2021 Americana Music Honors and Awards preview: These winners could influence the upcoming Grammys

If you’ve been following the Grammys for the past few years, you may have noticed the prevalence of an often overlooked genre in some marquee categories: Americana has had a big resurgence, and the Grammys have been one of the places where this ever-evolving genre has shined through. Thus, the Americana Music Honors and Awards — which will be presented on September 22 at the Ryman Auditorium in Nashville, Tennessee — have become a good place for Grammy watchers to look if they want to get ahead of the curve and predict those dark horse artists. Let’s take a look at the nominees, the possible winners, and why these matter much more than you might think.

Album of the Year is stacked with well-known artists inside the genre. Sarah Jarosz’s “World on the Ground,” which won the Grammy for Best Americana Album this past March, is nominated alongside Jason Isbell and the 400 Unit’s “Reunions,” which was eligible for the previous Grammys but missed the nom (despite Isbell being a four-time Grammy winner in the American roots field). The other three nominees are all eligible for the upcoming Grammys. Steve Earle and The Dukes’ “J.T.” is a heartfelt tribute to the front man’s deceased son and has been met with critical acclaim. This could be enough for a win here, and perhaps a win at the Grammy too.

There’s also Valerie June’s “The Moon and Stars: Prescriptions for Dreamers,” which launched the Americana hit “Call Me A Fool” and was also acclaimed. Last but not least, Grammy winner Sturgill Simpson is nominated for his compilation “Cuttin’ Grass – Vol. 1 (Butcher Shoppe Sessions)”; you might remember Simpson from his surprise Grammy nomination for Album of the Year in 2017, when his “A Sailor’s Guide to Earth” competed alongside the much higher-profile Adele (“25”), Beyoncé (“Lemonade”), Justin Bieber (“Purpose”), and Drake (“Views”). This AMHAs category is tough, but I think the race will boil down to one of the three past Grammy winners, with Jarosz or Isbell having the slight edge.

Moving to Song of the Year, it should be an easy posthumous win for “I Remember Everything” by the late John Prine. The song is the last from a beloved icon in Americana music and swept the American roots field at the Grammys this past March. Still, if anyone could beat Prine, it’s likely to be AOTY nominee Valerie June for the aforementioned “Call Me A Fool,” or perhaps we could see a passion vote for Amythyst Khia’s “Black Myself.” Khia is also an Emerging Act of the Year possibility, running against Charley Crockett, Joy Oladokun, Allison Russell and Waxahatchee for the prize.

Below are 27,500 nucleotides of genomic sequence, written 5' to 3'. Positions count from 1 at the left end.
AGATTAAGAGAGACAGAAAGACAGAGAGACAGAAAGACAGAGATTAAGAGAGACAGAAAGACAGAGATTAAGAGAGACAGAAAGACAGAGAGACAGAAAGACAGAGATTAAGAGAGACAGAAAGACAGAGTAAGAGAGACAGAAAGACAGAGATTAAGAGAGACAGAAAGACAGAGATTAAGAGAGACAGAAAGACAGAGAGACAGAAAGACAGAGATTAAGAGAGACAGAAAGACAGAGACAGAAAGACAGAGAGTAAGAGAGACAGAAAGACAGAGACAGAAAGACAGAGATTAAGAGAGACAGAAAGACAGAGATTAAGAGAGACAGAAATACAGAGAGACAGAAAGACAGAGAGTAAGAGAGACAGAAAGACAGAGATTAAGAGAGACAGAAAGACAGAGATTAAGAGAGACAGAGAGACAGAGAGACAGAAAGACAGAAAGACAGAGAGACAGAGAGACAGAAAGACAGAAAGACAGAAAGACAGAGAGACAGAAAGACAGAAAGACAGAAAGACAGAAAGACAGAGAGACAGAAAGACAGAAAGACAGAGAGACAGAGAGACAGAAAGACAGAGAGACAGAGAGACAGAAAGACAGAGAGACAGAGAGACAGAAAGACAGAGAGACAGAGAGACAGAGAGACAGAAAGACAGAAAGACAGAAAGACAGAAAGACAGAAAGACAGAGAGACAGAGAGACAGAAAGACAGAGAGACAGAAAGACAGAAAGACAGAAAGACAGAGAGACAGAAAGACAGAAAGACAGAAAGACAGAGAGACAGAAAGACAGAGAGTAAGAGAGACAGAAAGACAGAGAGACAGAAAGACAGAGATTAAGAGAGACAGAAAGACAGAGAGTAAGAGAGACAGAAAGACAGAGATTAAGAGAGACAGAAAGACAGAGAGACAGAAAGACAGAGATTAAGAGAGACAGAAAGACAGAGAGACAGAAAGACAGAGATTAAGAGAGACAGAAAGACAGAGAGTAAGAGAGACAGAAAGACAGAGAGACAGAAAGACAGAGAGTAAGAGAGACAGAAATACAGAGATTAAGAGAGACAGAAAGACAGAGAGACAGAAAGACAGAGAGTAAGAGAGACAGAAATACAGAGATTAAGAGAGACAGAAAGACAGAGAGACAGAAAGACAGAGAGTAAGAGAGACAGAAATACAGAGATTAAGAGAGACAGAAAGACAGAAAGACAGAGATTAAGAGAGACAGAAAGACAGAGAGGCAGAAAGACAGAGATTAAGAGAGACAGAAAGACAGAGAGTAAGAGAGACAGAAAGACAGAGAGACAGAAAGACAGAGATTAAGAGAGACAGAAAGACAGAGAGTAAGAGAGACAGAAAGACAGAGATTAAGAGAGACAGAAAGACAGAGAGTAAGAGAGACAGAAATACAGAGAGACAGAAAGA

For Artist of the Year, there are a few possibilities. You should never underestimate Brandi Carlile for an award, especially with the abundant support she always gets from Americana crowds. That said, with additional Album and Song of the Year nominations this year, Jason Isbell could triumph here, earning his second win in the category (if Carlile wins, it would also be her second). The rest — Kathleen Edwards, Margo Price, and Billy Strings — could be on the outside looking in.

So who can we expect from this lineup at the Grammys? Keep a big eye out on the three Album of the Year nominees eligible for the next Grammys, especially if one of those ends up winning here. Previous AMHA Album of the Year winners here like Simpson’s “A Sailor’s Guide to Earth” and Alison Krauss and Robert Plant‘s “Raising Sand” have earned nominations in the general field at the Grammys (with Krauss and Plant winning Record and Album of the Year from the recording academt), and others like Prine’s “The Tree of Forgiveness” and Isbell’s “Something More Than Free” and “The Nashville Sound” have gotten Grammy noms in their field. If you look at the SOTY winners, several have been nominated and even won at the Grammys, like The Highwomen’s “Crowded Table,” Ryan Bingham and T-Bone Burnett’s “The Weary Kind,” and Isbell’s “24 Frames.”

With no Grammy nominations review committees this year, we will see how truly influential the Americana field can be in the general field or if its surge in recent years was due mostly to lobbying in those secret panels. It’s a growing genre that has been long under-recognized, so perhaps you should start thinking about switching out some of those big pop stars for one or two of these beloved industry artists.

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